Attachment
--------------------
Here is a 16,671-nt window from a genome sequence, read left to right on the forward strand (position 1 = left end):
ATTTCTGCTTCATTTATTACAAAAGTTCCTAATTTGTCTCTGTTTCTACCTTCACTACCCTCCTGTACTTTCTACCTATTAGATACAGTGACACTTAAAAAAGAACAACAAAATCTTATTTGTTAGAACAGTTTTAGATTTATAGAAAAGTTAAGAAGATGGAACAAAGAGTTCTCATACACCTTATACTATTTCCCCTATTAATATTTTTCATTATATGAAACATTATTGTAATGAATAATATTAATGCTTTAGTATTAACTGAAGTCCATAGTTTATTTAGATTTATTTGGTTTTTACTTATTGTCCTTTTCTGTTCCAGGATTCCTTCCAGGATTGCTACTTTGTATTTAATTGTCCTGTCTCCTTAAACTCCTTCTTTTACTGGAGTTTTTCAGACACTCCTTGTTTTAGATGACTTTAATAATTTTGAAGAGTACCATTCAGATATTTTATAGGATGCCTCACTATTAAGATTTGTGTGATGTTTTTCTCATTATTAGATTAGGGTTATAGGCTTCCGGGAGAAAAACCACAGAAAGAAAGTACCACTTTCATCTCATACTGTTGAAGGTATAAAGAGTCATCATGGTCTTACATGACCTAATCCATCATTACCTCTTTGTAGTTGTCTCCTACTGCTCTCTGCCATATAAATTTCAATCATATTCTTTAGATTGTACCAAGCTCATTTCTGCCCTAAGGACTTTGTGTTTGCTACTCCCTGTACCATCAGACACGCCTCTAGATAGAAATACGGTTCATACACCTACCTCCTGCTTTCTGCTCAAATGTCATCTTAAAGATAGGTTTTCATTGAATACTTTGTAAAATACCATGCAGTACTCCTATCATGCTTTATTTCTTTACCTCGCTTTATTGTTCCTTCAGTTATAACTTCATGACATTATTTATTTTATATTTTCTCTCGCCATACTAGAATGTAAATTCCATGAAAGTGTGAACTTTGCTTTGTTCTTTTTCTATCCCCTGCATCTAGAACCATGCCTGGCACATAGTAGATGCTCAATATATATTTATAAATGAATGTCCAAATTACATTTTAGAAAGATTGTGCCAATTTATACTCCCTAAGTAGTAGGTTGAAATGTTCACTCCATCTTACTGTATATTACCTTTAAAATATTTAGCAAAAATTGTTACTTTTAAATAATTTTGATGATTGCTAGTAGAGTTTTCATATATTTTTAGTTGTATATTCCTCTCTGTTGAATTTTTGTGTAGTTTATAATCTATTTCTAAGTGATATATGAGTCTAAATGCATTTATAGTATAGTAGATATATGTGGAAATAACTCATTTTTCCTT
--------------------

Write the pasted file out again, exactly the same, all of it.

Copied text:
Here is a 16,671-nt window from a genome sequence, read left to right on the forward strand (position 1 = left end):
ATTTCTGCTTCATTTATTACAAAAGTTCCTAATTTGTCTCTGTTTCTACCTTCACTACCCTCCTGTACTTTCTACCTATTAGATACAGTGACACTTAAAAAAGAACAACAAAATCTTATTTGTTAGAACAGTTTTAGATTTATAGAAAAGTTAAGAAGATGGAACAAAGAGTTCTCATACACCTTATACTATTTCCCCTATTAATATTTTTCATTATATGAAACATTATTGTAATGAATAATATTAATGCTTTAGTATTAACTGAAGTCCATAGTTTATTTAGATTTATTTGGTTTTTACTTATTGTCCTTTTCTGTTCCAGGATTCCTTCCAGGATTGCTACTTTGTATTTAATTGTCCTGTCTCCTTAAACTCCTTCTTTTACTGGAGTTTTTCAGACACTCCTTGTTTTAGATGACTTTAATAATTTTGAAGAGTACCATTCAGATATTTTATAGGATGCCTCACTATTAAGATTTGTGTGATGTTTTTCTCATTATTAGATTAGGGTTATAGGCTTCCGGGAGAAAAACCACAGAAAGAAAGTACCACTTTCATCTCATACTGTTGAAGGTATAAAGAGTCATCATGGTCTTACATGACCTAATCCATCATTACCTCTTTGTAGTTGTCTCCTACTGCTCTCTGCCATATAAATTTCAATCATATTCTTTAGATTGTACCAAGCTCATTTCTGCCCTAAGGACTTTGTGTTTGCTACTCCCTGTACCATCAGACACGCCTCTAGATAGAAATACGGTTCATACACCTACCTCCTGCTTTCTGCTCAAATGTCATCTTAAAGATAGGTTTTCATTGAATACTTTGTAAAATACCATGCAGTACTCCTATCATGCTTTATTTCTTTACCTCGCTTTATTGTTCCTTCAGTTATAACTTCATGACATTATTTATTTTATATTTTCTCTCGCCATACTAGAATGTAAATTCCATGAAAGTGTGAACTTTGCTTTGTTCTTTTTCTATCCCCTGCATCTAGAACCATGCCTGGCACATAGTAGATGCTCAATATATATTTATAAATGAATGTCCAAATTACATTTTAGAAAGATTGTGCCAATTTATACTCCCTAAGTAGTAGGTTGAAATGTTCACTCCATCTTACTGTATATTACCTTTAAAATATTTAGCAAAAATTGTTACTTTTAAATAATTTTGATGATTGCTAGTAGAGTTTTCATATATTTTTAGTTGTATATTCCTCTCTGTTGAATTTTTGTGTAGTTTATAATCTATTTCTAAGTGATATATGAGTCTAAATGCATTTATAGTATAGTAGATATATGTGGAAATAACTCATTTTTCCTT